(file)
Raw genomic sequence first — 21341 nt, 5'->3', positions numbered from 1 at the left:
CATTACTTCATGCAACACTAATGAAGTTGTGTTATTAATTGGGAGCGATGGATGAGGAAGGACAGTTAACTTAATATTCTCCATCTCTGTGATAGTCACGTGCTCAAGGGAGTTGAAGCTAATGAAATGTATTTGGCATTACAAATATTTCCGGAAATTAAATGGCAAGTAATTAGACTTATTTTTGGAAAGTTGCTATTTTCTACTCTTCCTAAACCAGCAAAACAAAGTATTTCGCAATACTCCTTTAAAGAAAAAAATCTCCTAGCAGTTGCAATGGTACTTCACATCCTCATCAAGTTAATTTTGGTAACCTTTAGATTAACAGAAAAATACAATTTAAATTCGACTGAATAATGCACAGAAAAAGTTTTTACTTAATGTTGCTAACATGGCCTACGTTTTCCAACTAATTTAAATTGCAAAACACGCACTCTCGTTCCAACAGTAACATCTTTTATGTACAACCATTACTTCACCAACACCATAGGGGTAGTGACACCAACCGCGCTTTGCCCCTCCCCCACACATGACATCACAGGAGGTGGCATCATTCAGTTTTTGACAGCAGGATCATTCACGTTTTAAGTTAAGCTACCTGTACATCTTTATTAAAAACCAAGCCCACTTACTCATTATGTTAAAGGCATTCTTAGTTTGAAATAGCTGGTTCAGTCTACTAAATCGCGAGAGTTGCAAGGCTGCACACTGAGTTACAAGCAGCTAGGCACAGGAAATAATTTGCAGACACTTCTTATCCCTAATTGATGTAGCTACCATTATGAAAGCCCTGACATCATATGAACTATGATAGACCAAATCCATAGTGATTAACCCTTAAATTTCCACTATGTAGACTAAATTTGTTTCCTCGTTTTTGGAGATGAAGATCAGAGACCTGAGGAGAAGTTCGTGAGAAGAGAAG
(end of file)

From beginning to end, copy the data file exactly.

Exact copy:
Raw genomic sequence first — 21341 nt, 5'->3', positions numbered from 1 at the left:
CATTACTTCATGCAACACTAATGAAGTTGTGTTATTAATTGGGAGCGATGGATGAGGAAGGACAGTTAACTTAATATTCTCCATCTCTGTGATAGTCACGTGCTCAAGGGAGTTGAAGCTAATGAAATGTATTTGGCATTACAAATATTTCCGGAAATTAAATGGCAAGTAATTAGACTTATTTTTGGAAAGTTGCTATTTTCTACTCTTCCTAAACCAGCAAAACAAAGTATTTCGCAATACTCCTTTAAAGAAAAAAATCTCCTAGCAGTTGCAATGGTACTTCACATCCTCATCAAGTTAATTTTGGTAACCTTTAGATTAACAGAAAAATACAATTTAAATTCGACTGAATAATGCACAGAAAAAGTTTTTACTTAATGTTGCTAACATGGCCTACGTTTTCCAACTAATTTAAATTGCAAAACACGCACTCTCGTTCCAACAGTAACATCTTTTATGTACAACCATTACTTCACCAACACCATAGGGGTAGTGACACCAACCGCGCTTTGCCCCTCCCCCACACATGACATCACAGGAGGTGGCATCATTCAGTTTTTGACAGCAGGATCATTCACGTTTTAAGTTAAGCTACCTGTACATCTTTATTAAAAACCAAGCCCACTTACTCATTATGTTAAAGGCATTCTTAGTTTGAAATAGCTGGTTCAGTCTACTAAATCGCGAGAGTTGCAAGGCTGCACACTGAGTTACAAGCAGCTAGGCACAGGAAATAATTTGCAGACACTTCTTATCCCTAATTGATGTAGCTACCATTATGAAAGCCCTGACATCATATGAACTATGATAGACCAAATCCATAGTGATTAACCCTTAAATTTCCACTATGTAGACTAAATTTGTTTCCTCGTTTTTGGAGATGAAGATCAGAGACCTGAGGAGAAGTTCGTGAGAAGAGAAG